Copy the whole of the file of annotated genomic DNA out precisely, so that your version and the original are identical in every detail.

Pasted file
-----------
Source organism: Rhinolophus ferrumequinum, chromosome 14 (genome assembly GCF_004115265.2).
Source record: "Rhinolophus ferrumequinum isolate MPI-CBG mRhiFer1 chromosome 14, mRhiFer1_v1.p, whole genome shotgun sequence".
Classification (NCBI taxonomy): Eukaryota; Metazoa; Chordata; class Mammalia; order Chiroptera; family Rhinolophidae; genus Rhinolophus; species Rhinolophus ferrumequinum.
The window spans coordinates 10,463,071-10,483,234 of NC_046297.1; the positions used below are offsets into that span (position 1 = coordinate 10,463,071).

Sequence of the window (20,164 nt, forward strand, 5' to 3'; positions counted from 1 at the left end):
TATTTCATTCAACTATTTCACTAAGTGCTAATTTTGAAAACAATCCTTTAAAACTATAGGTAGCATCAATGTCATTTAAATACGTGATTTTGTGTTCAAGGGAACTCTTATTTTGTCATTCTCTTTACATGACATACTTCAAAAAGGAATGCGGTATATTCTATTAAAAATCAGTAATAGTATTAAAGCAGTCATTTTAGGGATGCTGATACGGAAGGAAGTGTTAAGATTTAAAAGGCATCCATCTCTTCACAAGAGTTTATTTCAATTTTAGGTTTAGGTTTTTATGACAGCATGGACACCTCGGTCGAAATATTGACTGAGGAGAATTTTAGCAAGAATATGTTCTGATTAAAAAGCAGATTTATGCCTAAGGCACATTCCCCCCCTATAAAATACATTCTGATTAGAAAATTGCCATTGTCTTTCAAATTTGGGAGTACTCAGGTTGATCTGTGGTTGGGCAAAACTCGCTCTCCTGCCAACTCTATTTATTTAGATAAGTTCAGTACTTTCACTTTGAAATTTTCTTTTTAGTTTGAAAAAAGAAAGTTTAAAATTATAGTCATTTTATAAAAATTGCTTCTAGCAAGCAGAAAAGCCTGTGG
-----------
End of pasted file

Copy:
Source organism: Rhinolophus ferrumequinum, chromosome 14 (genome assembly GCF_004115265.2).
Source record: "Rhinolophus ferrumequinum isolate MPI-CBG mRhiFer1 chromosome 14, mRhiFer1_v1.p, whole genome shotgun sequence".
Classification (NCBI taxonomy): Eukaryota; Metazoa; Chordata; class Mammalia; order Chiroptera; family Rhinolophidae; genus Rhinolophus; species Rhinolophus ferrumequinum.
The window spans coordinates 10,463,071-10,483,234 of NC_046297.1; the positions used below are offsets into that span (position 1 = coordinate 10,463,071).

Sequence of the window (20,164 nt, forward strand, 5' to 3'; positions counted from 1 at the left end):
TATTTCATTCAACTATTTCACTAAGTGCTAATTTTGAAAACAATCCTTTAAAACTATAGGTAGCATCAATGTCATTTAAATACGTGATTTTGTGTTCAAGGGAACTCTTATTTTGTCATTCTCTTTACATGACATACTTCAAAAAGGAATGCGGTATATTCTATTAAAAATCAGTAATAGTATTAAAGCAGTCATTTTAGGGATGCTGATACGGAAGGAAGTGTTAAGATTTAAAAGGCATCCATCTCTTCACAAGAGTTTATTTCAATTTTAGGTTTAGGTTTTTATGACAGCATGGACACCTCGGTCGAAATATTGACTGAGGAGAATTTTAGCAAGAATATGTTCTGATTAAAAAGCAGATTTATGCCTAAGGCACATTCCCCCCCTATAAAATACATTCTGATTAGAAAATTGCCATTGTCTTTCAAATTTGGGAGTACTCAGGTTGATCTGTGGTTGGGCAAAACTCGCTCTCCTGCCAACTCTATTTATTTAGATAAGTTCAGTACTTTCACTTTGAAATTTTCTTTTTAGTTTGAAAAAAGAAAGTTTAAAATTATAGTCATTTTATAAAAATTGCTTCTAGCAAGCAGAAAAGCCTGTGG